Writing the script, memorizing lines, setting the stage, and editing a film are major jobs in producing a movie. Cast and crew consisting of 14 students mostly from DGN and a few from other schools took on these tasks to create a 69-minute film. They came together just for fun this summer to make their movie called “To Fall in Love and Break it Off.”
The movie is about two high school teenagers and how they deal with their breakup. When the time comes for Nick Wabash (Patrick Jackson) and Sarah Lyman’s (Marin Koch) relationship to end, they each cope with the loss in their own unique ways. As they begin to lose control of themselves, they start to rely more and more on the help of their friends.
The film’s inspiration began when seniors Nolen Stevens and Edie Barlin met in film club together last year. At this time, Stevens was working on writing a script. He showed it to Barlin and from there they decided to collaborate together.
The plot influence came from their own lives, and they tweaked it to fit their movie.
“Nolen and I at the time just went through breakups and we both have this weird duo perspective, so [we wanted to] see if we [could] roll with that and do a split narrative story,” Barlin said.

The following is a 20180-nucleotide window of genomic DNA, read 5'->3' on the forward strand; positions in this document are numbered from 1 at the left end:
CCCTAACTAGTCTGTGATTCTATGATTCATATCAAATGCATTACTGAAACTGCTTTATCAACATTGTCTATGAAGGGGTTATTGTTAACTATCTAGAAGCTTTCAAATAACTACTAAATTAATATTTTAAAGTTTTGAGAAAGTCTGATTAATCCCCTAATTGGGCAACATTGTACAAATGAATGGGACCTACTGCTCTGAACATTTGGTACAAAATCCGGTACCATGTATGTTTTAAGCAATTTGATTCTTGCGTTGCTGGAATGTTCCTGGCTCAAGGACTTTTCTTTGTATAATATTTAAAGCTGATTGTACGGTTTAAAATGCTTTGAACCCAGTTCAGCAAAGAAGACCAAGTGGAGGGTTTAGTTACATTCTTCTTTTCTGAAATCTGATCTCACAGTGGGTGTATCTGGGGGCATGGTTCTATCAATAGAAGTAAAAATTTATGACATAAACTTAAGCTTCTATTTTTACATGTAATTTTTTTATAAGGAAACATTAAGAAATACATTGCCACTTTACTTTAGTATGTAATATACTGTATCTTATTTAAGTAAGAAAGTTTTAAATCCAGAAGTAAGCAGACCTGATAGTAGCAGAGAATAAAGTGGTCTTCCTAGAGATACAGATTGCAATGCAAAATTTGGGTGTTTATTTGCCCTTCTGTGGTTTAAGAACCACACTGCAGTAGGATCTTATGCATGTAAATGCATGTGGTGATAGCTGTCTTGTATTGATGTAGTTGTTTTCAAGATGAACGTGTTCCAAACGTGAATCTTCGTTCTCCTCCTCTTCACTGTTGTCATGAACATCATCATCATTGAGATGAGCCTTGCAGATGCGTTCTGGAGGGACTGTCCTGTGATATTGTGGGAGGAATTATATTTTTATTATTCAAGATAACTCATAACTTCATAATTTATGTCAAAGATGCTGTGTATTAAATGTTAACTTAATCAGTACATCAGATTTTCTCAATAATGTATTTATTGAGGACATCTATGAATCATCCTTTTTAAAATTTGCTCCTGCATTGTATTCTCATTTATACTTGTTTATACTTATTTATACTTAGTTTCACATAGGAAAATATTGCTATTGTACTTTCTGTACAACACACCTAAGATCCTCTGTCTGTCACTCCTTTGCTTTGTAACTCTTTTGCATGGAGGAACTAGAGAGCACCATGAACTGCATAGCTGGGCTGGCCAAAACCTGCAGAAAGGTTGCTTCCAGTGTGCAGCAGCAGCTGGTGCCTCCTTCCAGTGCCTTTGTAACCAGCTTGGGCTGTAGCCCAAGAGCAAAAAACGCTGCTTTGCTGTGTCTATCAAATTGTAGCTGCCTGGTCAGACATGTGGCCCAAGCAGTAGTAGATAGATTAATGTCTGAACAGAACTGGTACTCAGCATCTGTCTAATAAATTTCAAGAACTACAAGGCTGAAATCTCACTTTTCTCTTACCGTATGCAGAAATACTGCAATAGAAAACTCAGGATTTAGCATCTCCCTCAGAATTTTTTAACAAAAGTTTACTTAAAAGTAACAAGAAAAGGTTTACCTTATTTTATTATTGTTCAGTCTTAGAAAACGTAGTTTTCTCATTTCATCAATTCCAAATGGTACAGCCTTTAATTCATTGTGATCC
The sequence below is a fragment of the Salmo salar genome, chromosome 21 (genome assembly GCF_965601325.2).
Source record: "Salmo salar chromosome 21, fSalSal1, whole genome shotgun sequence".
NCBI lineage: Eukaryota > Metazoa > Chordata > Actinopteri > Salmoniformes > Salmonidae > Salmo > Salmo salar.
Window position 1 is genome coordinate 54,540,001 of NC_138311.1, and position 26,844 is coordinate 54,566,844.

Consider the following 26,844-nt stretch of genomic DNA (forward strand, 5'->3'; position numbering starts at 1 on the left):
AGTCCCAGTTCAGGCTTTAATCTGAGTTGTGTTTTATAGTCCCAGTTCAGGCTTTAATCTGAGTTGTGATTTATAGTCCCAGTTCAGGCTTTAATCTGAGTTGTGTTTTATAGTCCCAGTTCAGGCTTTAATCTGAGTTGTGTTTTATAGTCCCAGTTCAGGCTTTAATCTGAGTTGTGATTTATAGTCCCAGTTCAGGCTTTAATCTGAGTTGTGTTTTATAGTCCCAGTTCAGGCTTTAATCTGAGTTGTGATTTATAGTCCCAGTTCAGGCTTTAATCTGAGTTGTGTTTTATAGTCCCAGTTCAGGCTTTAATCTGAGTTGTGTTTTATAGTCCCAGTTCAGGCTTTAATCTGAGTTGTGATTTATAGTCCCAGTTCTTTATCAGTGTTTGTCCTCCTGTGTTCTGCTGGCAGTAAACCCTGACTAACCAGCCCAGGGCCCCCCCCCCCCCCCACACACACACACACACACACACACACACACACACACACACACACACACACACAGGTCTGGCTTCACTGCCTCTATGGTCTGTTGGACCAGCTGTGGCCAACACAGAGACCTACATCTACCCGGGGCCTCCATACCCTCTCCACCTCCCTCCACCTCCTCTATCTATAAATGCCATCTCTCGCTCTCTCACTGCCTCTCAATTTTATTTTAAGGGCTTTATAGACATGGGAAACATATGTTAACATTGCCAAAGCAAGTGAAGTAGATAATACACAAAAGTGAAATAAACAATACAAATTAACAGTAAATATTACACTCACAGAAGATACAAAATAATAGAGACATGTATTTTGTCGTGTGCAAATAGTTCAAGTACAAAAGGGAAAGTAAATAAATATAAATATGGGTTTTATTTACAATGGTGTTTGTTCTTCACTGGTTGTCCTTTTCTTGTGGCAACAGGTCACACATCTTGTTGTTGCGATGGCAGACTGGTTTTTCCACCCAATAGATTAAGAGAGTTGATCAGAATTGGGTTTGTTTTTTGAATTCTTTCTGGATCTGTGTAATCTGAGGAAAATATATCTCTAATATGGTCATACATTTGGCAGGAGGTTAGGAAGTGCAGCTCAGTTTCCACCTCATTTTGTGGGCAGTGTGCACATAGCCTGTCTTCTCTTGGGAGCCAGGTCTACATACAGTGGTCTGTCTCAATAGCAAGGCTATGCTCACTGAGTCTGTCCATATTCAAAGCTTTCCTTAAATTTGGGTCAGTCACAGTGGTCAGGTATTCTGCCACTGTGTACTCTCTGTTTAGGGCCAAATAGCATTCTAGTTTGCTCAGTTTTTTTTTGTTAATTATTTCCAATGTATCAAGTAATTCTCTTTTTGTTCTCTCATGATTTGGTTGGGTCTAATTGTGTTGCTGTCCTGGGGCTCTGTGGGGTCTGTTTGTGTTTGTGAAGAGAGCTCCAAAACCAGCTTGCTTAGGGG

This was Barlin’s first film she made that was over ten minutes in length. She talks about her role in scheduling the scenes.
“During pre-production, we wrote the script together, we went through a lot of logistical planning and we figured out where each scene was going to be shot, which equipment needed to be used, and what music we needed. Also [we] scheduled for when we were going to meet, and where and what time on set,” Barlin said.
Stevens already had some experience with writing before, having written and directed his own TV show, “Frozen Pines.” He and Barlin started writing the script in January 2020; when writing, Stevens explained that he had to be true to himself.
“I took a film course at Columbia in the city two years ago and one of the biggest takeaways I had from that was the idea that to tell a compelling story, you need to be able to be vulnerable with yourself,” Stevens said. “I took that lesson and I decided to use a journal I was keeping and start writing the script.”